What is the formula that gives the EMF

I have been recently studying Maxwell Equations, and I wasn't able to understand properly the EMF $\zeta$. Mathematically we have $\zeta=-\dfrac{d\Phi_B}{dt}$ where $\Phi_B$ is the magnetic flux of a ...
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Variational formulation of Maxwell equations with interface/boundary conditions

Consider $\Omega = \Omega_1 \cup \Omega_2$, where $\Omega _1$ and $\Omega_2$ are two different media with conductivity and permeability \begin{equation} \sigma= \begin{cases} \sigma _1 & \text{in ...
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2answers
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Differentiability of electric field due to bounded volume charge distribution

In books on electromagnetism, one often sees expressions of Maxwell's equations like $\nabla \cdot \mathbf{E}$ and $\nabla \times \mathbf{E}$. These expressions make sense if $\mathbf{E}$ (which is ...
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Is tangential component of $\mathbf{B}$ undefined at the boundary of two media?

Tangential component of $\mathbf{B}$ is discontinuous at the boundary of two media. Does this mean that tangential component of $\mathbf{B}$ is undefined at the boundary of two media? If yes, then: $...
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How to connect Maxwell's equations to quantum anomalous Hall effect?

The quantum anomalous Hall effect (QAHE) describes the response of a material resulting from topological properties of its band structure. These topological properties are often characterized by the ...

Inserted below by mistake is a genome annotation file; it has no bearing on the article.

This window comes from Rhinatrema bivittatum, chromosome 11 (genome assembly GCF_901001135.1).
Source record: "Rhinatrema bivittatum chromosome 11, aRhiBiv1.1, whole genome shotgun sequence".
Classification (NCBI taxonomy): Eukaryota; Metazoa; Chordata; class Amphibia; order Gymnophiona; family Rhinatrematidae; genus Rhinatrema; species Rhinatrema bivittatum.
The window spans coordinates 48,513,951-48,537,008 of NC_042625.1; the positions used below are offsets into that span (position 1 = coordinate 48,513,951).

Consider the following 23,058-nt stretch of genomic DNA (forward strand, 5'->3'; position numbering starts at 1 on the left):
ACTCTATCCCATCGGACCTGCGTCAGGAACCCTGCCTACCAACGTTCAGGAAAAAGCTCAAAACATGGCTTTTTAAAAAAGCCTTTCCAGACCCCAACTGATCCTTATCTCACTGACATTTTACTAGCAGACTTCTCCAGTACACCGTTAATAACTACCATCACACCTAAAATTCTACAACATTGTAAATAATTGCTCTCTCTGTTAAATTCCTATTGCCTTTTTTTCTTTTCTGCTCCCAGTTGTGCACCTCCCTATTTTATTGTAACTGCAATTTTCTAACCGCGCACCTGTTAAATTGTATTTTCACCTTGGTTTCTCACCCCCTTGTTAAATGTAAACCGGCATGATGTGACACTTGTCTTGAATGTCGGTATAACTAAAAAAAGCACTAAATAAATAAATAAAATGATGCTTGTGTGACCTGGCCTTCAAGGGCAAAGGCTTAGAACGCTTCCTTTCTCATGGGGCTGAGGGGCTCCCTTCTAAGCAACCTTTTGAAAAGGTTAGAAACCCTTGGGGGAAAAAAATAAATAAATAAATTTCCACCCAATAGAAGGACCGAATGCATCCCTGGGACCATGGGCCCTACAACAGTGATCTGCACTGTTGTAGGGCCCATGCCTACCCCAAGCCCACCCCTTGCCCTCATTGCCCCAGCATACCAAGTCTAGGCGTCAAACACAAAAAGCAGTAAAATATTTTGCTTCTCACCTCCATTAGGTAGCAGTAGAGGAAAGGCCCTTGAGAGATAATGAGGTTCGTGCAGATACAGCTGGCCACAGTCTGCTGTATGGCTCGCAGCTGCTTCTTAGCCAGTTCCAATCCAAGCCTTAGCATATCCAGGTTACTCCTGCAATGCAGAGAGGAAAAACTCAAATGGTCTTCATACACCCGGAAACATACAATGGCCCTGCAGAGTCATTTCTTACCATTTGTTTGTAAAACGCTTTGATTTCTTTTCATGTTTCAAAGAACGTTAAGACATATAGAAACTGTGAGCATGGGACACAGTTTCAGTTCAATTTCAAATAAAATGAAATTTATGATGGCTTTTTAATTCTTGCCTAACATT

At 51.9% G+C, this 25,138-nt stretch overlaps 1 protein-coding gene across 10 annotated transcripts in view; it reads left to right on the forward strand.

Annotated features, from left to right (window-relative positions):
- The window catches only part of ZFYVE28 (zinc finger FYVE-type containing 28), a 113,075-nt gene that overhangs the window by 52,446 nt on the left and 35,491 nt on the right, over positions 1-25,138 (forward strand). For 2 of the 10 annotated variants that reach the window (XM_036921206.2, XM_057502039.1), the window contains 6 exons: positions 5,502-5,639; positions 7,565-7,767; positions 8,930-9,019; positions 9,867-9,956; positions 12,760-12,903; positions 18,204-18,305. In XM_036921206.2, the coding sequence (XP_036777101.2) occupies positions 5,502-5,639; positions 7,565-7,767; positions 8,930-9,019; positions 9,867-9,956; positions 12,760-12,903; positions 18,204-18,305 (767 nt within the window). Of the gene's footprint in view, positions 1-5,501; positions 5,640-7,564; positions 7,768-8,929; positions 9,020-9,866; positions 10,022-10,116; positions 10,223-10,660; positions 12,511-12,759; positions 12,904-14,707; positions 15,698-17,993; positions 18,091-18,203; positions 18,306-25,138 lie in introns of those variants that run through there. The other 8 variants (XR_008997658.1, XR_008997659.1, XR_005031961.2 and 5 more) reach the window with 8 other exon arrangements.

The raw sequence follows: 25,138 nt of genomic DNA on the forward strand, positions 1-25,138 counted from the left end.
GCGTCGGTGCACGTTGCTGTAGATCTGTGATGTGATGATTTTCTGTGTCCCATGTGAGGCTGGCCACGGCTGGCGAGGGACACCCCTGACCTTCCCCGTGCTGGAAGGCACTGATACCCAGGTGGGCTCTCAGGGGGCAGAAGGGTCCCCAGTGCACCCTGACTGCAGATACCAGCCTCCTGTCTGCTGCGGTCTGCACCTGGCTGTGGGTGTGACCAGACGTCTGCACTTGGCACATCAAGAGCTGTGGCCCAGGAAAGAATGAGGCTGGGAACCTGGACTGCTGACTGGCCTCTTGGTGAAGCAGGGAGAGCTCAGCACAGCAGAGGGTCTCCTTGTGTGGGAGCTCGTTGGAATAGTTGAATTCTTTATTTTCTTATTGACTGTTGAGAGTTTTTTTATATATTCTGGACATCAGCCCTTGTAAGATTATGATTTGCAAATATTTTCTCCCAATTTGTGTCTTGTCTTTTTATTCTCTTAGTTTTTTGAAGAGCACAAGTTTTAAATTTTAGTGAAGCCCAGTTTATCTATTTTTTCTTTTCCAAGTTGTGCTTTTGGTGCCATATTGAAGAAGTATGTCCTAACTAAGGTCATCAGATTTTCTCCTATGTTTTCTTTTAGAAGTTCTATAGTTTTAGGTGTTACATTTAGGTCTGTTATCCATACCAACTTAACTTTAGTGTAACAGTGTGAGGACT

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Doubt on why magnetic flux density is solenoidal

The $\mathbf{H}$ field can be derived from the potential $\psi$: $$\mathbf{H}=\dfrac{\mu_0}{4 \pi} \int_{V'} \rho \dfrac{\mathbf{r}-\mathbf{r'}}{|\mathbf{r}-\mathbf{r'}|^3} dV' + \dfrac{\mu_0}{4 \pi}...
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A simple proof covariance of Maxwell equations

I read that Maxwell equations are covariant under Lorentz transformations, but I can't find a proof. Or at least a proof understandable by someone that doesn't know higher mathematics (please don't ...
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Static electric field which admits no potential

Conservative condition for (static) electric field $\mathcal{E}$ is usually defined as $\mathcal{E}$ being closed (curl-free). Now this clearly holds when for the given manifold $X$ we have $H_\text{...
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Current sources and conservative electric fields

Suppose a current density ${\bf J}({\bf r},t)$, for which $\nabla \cdot {\bf J} =0$, is compactly supported on a 3D region $R_1$ in vacuum. In general it can produce a nonzero electric field ${\bf E}({...
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An $E$ field with no $B$ field in a region?

Assume there exists a time-varying current source ${\bf J}({\bf r},t)$ in otherwise vacuum and a region $R$ that does not intersect the region of support for ${\bf J}({\bf r},t)$ (That is ${\bf J}({\...
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What causes the magnetic field around a wire? [duplicate]

According to maxwell’s equations, a magnetic field is caused by a changing electric field, but where is this changing electric field in the context of a current carrying conductor that has an induced ...
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Change in electromagnetic field

Suppose you have a configuration with two infinite rods parallel to the $z$ axis, each with uniform charge density $\lambda$. Suppose the rods move. In general, the electromagnetic field they generate ...
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Does the state of curl of the $E$-Field at a point adjust itself instantaneously as soon as $B$ begins changing at a fixed rate, or is there delay? [duplicate]

Faraday’s Law () states that a time-changing magnetic field vector induces a curl of the Electric field around that point. However it does not specify how quickly the necessary spatial gradient is ...